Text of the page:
Effects of industrialization
Another factor that may exacerbate this situation is living a modern-day, urban lifestyle.
In industrialized communities, autoimmune diseases appear to occur at a much higher rate than in nonindustrialized populations. The researchers believe the human immune system evolved expecting a given load of parasites. In the modern environment, exposure to those parasites has diminished so the immune system has fewer foreign targets. With this reduced load, the immune system attacks 'self' but also finds cancer.
“There is a mismatch between the ancestral environment humans were adapted to, and the industrialized environment many people currently live in. In terms of an evolutionary timescale, our environment has changed incredibly fast,” said Angela Garcia, also a postdoctoral research fellow with the center.
“We have also shifted from an active lifestyle to a sedentary one. We now have an overabundance of calories available, which potentially allows us to maintain excessive levels of hormones, including the female hormone estradiol. Maintaining such high levels of hormones may increase the chance of triggering autoimmune diseases,” she said.
Although evolution has shaped sex differences over millions of years, industrialized urban populations experience exacerbated sex differences in hormone mechanisms as well as reduced pregnancies compared with nonindustrialized populations.
The researchers suggest that by framing future research within the Pregnancy Compensation Hypothesis, scientists could dive deeper into the characterization of genes, environmental context and the longitudinal history of people.
“We think this is more than a hypothesis. By using modern molecular biologic techniques in genetics and genomics, we can look at the differences between male and female immune systems, and between modern immune profiles and those in pre-industrial populations. By doing so, we may find new ways to prevent cancer and autoimmune diseases,” said Ken Buetow, a professor with the school and co-author of the study.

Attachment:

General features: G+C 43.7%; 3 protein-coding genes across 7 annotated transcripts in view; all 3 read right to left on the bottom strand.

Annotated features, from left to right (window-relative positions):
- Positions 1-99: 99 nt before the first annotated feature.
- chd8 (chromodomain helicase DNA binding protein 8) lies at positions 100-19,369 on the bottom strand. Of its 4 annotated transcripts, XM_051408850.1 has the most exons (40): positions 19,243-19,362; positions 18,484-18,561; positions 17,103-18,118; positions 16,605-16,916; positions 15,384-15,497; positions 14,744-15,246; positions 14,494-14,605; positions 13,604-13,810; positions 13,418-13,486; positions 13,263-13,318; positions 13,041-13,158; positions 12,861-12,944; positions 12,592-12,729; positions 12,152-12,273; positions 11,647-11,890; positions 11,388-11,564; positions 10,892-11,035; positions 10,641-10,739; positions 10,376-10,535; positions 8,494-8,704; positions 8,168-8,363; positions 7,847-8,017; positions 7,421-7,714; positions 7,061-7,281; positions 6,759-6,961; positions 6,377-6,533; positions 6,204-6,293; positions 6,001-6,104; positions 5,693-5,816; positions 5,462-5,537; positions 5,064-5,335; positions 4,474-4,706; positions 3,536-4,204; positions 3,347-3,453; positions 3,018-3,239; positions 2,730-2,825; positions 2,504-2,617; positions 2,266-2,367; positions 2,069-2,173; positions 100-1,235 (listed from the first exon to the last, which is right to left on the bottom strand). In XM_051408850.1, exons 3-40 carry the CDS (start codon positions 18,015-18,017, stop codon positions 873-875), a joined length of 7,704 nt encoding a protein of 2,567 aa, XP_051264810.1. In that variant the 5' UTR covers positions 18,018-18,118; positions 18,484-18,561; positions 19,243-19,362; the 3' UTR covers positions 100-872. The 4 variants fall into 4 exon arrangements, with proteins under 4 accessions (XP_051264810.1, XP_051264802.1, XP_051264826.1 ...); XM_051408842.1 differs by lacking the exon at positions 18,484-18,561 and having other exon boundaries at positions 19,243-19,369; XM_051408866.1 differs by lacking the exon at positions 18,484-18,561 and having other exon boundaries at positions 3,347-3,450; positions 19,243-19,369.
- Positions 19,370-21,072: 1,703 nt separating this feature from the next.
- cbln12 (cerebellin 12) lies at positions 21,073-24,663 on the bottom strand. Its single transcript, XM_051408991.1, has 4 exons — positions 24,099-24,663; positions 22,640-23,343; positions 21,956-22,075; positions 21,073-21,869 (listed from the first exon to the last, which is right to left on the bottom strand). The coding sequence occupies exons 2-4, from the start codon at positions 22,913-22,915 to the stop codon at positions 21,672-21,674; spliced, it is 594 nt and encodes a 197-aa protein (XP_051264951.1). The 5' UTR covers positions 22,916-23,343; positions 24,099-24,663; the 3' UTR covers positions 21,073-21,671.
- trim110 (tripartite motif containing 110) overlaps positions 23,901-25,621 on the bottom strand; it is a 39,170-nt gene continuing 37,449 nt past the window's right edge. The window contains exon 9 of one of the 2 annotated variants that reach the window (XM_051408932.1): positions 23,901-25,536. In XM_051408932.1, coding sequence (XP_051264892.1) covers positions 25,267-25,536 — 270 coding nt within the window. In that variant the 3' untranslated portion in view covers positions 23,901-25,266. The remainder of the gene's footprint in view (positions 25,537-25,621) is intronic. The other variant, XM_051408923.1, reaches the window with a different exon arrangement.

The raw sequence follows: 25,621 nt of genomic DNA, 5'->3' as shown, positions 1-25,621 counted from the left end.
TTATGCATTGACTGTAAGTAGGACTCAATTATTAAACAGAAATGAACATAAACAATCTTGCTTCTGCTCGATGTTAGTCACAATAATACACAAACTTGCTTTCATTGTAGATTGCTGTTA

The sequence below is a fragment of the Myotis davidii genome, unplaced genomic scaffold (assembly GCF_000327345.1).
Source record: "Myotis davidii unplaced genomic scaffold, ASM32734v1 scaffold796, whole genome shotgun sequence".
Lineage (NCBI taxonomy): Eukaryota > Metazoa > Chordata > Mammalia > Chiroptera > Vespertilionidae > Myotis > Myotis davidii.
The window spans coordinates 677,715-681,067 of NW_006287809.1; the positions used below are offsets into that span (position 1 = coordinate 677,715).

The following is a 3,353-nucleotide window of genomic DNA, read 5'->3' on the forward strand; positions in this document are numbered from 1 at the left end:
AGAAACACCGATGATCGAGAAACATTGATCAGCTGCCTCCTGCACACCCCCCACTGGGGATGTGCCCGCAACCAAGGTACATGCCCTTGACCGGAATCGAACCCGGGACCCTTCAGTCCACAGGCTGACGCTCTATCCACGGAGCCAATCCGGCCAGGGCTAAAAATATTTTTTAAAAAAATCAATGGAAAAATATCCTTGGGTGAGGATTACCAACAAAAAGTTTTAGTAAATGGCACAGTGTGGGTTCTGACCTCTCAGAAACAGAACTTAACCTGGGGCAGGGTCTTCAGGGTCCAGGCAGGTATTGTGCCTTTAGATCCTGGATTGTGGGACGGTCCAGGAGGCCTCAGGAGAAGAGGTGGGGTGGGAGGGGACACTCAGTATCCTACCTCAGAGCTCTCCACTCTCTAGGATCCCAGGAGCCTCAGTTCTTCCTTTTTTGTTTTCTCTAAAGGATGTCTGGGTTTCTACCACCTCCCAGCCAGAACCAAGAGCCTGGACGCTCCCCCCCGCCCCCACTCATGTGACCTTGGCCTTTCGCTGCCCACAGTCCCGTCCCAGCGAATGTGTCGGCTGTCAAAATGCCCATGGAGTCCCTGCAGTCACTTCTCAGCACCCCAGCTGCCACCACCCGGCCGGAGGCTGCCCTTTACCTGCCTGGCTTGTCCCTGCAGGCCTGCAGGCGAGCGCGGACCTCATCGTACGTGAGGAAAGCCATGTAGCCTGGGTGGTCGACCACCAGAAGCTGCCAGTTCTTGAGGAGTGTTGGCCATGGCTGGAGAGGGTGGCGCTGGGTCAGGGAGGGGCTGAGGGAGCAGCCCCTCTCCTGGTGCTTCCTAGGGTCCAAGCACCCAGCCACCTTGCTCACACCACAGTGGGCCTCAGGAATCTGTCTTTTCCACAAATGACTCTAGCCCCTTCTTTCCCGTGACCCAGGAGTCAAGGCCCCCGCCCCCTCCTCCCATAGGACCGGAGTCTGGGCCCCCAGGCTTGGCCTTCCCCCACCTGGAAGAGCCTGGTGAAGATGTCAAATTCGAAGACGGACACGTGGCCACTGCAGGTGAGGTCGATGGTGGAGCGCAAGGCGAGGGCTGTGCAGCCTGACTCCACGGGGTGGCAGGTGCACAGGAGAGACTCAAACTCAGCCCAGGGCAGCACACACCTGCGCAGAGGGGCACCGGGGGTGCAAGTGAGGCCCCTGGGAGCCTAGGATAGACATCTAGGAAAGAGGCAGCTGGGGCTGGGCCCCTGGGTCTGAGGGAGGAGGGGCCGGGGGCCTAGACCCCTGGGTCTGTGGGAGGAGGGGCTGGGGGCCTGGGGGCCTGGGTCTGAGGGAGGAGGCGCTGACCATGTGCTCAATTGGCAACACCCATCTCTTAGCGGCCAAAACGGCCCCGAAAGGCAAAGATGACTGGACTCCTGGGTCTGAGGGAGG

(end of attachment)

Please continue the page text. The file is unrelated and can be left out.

The researchers also suggest there are places where genes are regulated uniquely in males and females, as well as across environmental contexts.
“Going forward, we need to systematically collect environmental variables like pathogenic exposure, levels of stress and reproductive hormones and parity. We have to understand these areas better,” Wilson said.
This study is an interdisciplinary, collaborative effort including researchers from the School of Life Sciences, Center for Evolution and Medicine, and the School of Human Evolution and Social Change. This study is supported by the following: ASU School of Life Sciences; ASU Center for Evolution and Medicine; Prevent Cancer Foundation; Marcia and Frank Carlucci Charitable Foundation; ASU Biodesign Institute; National Institute of General Medical Sciences of the National Institutes of Health #R35GM124827; National Institute on Aging #RF1AG054442-01.
Top illustration: Jacob Sahertian/ASU VisLab
Written by: Sandra Leander